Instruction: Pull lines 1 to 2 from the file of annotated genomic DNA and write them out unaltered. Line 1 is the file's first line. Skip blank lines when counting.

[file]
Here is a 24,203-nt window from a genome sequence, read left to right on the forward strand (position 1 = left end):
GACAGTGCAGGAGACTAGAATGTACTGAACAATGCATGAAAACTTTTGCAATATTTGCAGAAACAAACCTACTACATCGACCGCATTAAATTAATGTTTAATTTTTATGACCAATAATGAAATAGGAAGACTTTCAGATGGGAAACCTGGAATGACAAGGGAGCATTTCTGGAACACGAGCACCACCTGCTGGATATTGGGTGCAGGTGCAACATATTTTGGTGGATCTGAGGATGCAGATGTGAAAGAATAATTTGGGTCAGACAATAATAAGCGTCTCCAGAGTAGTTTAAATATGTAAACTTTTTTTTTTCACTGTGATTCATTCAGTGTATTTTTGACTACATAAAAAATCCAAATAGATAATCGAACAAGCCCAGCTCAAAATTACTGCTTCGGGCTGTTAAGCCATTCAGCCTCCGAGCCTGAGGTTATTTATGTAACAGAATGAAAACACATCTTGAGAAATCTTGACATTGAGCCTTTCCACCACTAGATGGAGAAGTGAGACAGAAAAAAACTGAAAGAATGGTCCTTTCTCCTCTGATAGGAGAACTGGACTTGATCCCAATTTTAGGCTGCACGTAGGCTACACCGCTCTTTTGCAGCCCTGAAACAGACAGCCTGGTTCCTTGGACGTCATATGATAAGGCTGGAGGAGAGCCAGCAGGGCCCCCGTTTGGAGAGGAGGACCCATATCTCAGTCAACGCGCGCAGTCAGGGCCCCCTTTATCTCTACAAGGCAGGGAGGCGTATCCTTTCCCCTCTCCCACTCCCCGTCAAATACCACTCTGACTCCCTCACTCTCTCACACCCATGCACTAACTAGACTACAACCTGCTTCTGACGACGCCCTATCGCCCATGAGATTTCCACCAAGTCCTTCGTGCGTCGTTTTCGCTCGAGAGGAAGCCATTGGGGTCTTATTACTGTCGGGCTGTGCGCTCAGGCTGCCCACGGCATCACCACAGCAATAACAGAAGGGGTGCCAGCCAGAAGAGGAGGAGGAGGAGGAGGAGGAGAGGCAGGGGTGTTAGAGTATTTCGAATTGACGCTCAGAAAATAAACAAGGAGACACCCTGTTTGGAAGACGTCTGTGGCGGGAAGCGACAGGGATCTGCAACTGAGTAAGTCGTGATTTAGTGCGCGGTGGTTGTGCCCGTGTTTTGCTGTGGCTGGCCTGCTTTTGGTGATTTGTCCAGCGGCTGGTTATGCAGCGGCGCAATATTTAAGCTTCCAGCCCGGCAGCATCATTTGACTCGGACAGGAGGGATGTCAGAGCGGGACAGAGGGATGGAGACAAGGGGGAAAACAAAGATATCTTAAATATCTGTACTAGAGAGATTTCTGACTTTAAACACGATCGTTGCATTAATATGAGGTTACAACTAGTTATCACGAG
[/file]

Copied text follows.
Here is a 24,203-nt window from a genome sequence, read left to right on the forward strand (position 1 = left end):
GACAGTGCAGGAGACTAGAATGTACTGAACAATGCATGAAAACTTTTGCAATATTTGCAGAAACAAACCTACTACATCGACCGCATTAAATTAATGTTTAATTTTTATGACCAATAATGAAATAGGAAGACTTTCAGATGGGAAACCTGGAATGACAAGGGAGCATTTCTGGAACACGAGCACCACCTGCTGGATATTGGGTGCAGGTGCAACATATTTTGGTGGATCTGAGGATGCAGATGTGAAAGAATAATTTGGGTCAGACAATAATAAGCGTCTCCAGAGTAGTTTAAATATGTAAACTTTTTTTTTTCACTGTGATTCATTCAGTGTATTTTTGACTACATAAAAAATCCAAATAGATAATCGAACAAGCCCAGCTCAAAATTACTGCTTCGGGCTGTTAAGCCATTCAGCCTCCGAGCCTGAGGTTATTTATGTAACAGAATGAAAACACATCTTGAGAAATCTTGACATTGAGCCTTTCCACCACTAGATGGAGAAGTGAGACAGAAAAAAACTGAAAGAATGGTCCTTTCTCCTCTGATAGGAGAACTGGACTTGATCCCAATTTTAGGCTGCACGTAGGCTACACCGCTCTTTTGCAGCCCTGAAACAGACAGCCTGGTTCCTTGGACGTCATATGATAAGGCTGGAGGAGAGCCAGCAGGGCCCCCGTTTGGAGAGGAGGACCCATATCTCAGTCAACGCGCGCAGTCAGGGCCCCCTTTATCTCTACAAGGCAGGGAGGCGTATCCTTTCCCCTCTCCCACTCCCCGTCAAATACCACTCTGACTCCCTCACTCTCTCACACCCATGCACTAACTAGACTACAACCTGCTTCTGACGACGCCCTATCGCCCATGAGATTTCCACCAAGTCCTTCGTGCGTCGTTTTCGCTCGAGAGGAAGCCATTGGGGTCTTATTACTGTCGGGCTGTGCGCTCAGGCTGCCCACGGCATCACCACAGCAATAACAGAAGGGGTGCCAGCCAGAAGAGGAGGAGGAGGAGGAGGAGGAGAGGCAGGGGTGTTAGAGTATTTCGAATTGACGCTCAGAAAATAAACAAGGAGACACCCTGTTTGGAAGACGTCTGTGGCGGGAAGCGACAGGGATCTGCAACTGAGTAAGTCGTGATTTAGTGCGCGGTGGTTGTGCCCGTGTTTTGCTGTGGCTGGCCTGCTTTTGGTGATTTGTCCAGCGGCTGGTTATGCAGCGGCGCAATATTTAAGCTTCCAGCCCGGCAGCATCATTTGACTCGGACAGGAGGGATGTCAGAGCGGGACAGAGGGATGGAGACAAGGGGGAAAACAAAGATATCTTAAATATCTGTACTAGAGAGATTTCTGACTTTAAACACGATCGTTGCATTAATATGAGGTTACAACTAGTTATCACGAG